ORIGINAL RESEARCH article
Potential Importance of Early Focal Radiotherapy Following Gross Total Resection for Long-Term Survival in Children With Embryonal Tumors With Multilayered Rosettes
- 1Department of Pediatrics and Adolescent Medicine and Comprehensive Center for Pediatrics, Medical University of Vienna, Vienna, Austria
- 2Department of Neurosurgery, Medical University of Vienna, Vienna, Austria
- 3Division of Pediatric Neurooncology, Hopp Children’s Cancer Center Heidelberg (KiTZ), Heidelberg, Germany
- 4Division of Pediatric Neurooncology, German Cancer Research Center (DKFZ) and German Cancer Consortium (DKTK), Heidelberg, Germany
- 5Department of Radiotherapy, Medical University of Vienna, Vienna, Austria
- 6Division of Neuropathology and Neurochemistry, Department of Neurology, Medical University of Vienna, Vienna, Austria
- 7Research Department, Princess Máxima Center for Pediatric Oncology, Utrecht, Netherlands
Embryonal tumor with multilayered rosettes (ETMR) is a rare, aggressive embryonal central nervous system tumor characterized by LIN28A expression and alterations in the C19MC locus. ETMRs predominantly occur in young children, have a dismal prognosis, and no definitive treatment guidelines have been established. We report on nine consecutive patients and review the role of initiation/timing of radiotherapy on survival. Between 2006 and 2018, nine patients were diagnosed with ETMR. Diagnosis was confirmed histopathologically, immunohistochemically and molecularly. Median age was 25 months (5–38). Location was supratentorial in five, pineal in three, and brainstem in one. Seven patients had a gross total resection, one a partial resection and one a biopsy at initial diagnosis. Chemotherapy augmented with intrathecal therapy started a median of 10 days (7–20) after surgery. Only two patients who after gross total resection received radiotherapy very early on (six weeks after diagnosis) are alive and in complete remission 56 and 50 months after diagnosis. All remaining patients for whom radiotherapy was deferred until the end of chemotherapy recurred, albeit none with leptomeningeal disease. A literature research identified 228 patients with ETMR. Including our patients only 26 (11%) of 237 patients survived >36 months with no evidence of disease at last follow-up. All but two long-term (>36 months) survivors received radiotherapy, ten of whom early on following gross total resection (GTR). GTR followed by early focal radiotherapy and intrathecal therapy to prevent leptomeningeal disease are potentially important to improve survival of ETMR in the absence of effective targeted therapies.
Embryonal tumors with multilayered rosettes (ETMR) are rare and highly aggressive embryonal brain tumors primarily affecting infants and young children under the age of four years. ETMRs encompass three histological variants: embryonal tumor with abundant neuropil and true rosettes (ETANTR), ependymoblastoma, and medulloepithelioma (1, 2), all of which were previously regarded as subtypes of central nervous system (CNS) primitive neuroectodermal tumors (PNETs). Histologically, the presence of undifferentiated neuroepithelial cells forming multi-layered rosettes is characteristic of this tumor entity. Broad bands of well-differentiated neuropil islands, ependymoblastic rosettes, or medulloepitheliomatous rosettes may be present (3). Furthermore, they are typically characterized by a focal amplification spanning the C19MC microRNA cluster at 19q13.42 and high expression of the stem cell marker LIN28A (4). Based on this sensitive and specific marker irrespective of other features, Paulus and Kleihues proposed the term “Embryonal tumors with multilayered rosettes” as unifying entity for these tumors (5). In the updated version of the World Health Organisation (WHO) Classification of Tumours of the Central Nervous System, ETMRs are therefore defined as aggressive CNS embryonal tumors with multi-layered rosettes and alterations in the C19MC locus at 19q13.42, i.e. ETMR, C19MC-altered, grade IV. Cases of embryonal tumors with multi-layered rosettes without alteration in the C19MC locus or that were not tested for alteration are classified as ETMR, not otherwise specified (NOS) (6). ETMR may originate anywhere in the brain with approximately two thirds occurring in the cerebral hemispheres and one third in the brain stem and cerebellum (7). Neuroimaging usually reveals large, solid masses featuring irregular- or no-contrast enhancement, often with significant mass effect. Some cases show cystic components and microcalcifications (8, 9). ETMRs may present with or develop leptomeningeal dissemination as well as extracranial invasive growth in the soft tissues and extracranial metastases. Patients with ETMR have a dismal prognosis with reported survival times averaging 12 months despite maximal safe resection followed by intensive multimodal therapy often including high-dose chemotherapy (HDCT) and delayed radiotherapy (8). Due to the rarity of the disease fewer than 300 cases have been reported so far. Given the young age of the patients, radiotherapy was often deferred and no definitive guidelines for optimal treatment have been established.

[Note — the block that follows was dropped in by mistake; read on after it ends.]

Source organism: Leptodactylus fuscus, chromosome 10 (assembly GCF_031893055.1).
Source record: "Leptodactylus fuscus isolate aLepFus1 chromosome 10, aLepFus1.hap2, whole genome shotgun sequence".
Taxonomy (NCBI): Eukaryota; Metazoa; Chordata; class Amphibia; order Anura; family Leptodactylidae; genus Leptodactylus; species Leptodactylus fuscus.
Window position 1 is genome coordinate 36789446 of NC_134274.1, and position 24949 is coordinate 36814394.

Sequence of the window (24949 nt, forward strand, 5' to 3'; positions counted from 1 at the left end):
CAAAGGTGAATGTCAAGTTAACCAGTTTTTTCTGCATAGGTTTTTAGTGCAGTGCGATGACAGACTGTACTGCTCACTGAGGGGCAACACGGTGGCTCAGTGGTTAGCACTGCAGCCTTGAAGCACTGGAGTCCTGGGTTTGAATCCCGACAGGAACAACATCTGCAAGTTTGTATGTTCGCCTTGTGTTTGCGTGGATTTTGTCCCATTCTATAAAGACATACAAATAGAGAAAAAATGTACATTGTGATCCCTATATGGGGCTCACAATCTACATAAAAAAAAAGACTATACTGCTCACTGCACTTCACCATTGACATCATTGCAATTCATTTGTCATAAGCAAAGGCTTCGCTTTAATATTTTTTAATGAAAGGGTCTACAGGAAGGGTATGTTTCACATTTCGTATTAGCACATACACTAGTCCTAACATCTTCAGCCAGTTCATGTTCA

We report on the importance of an early focal radiotherapy on the outcome in a series of nine consecutive patients with ETMR, treated at the Medical University of Vienna (MUV) since 2006.
Reassessment of all highly malignant embryonal brain tumors formerly classified as ETANTR, medulloepithelioma, ependymoblastoma, or CNS PNET with regard to LIN28A expression and amplification of the C19MC microRNA cluster disclosed nine patients treated at the MUV since 2006.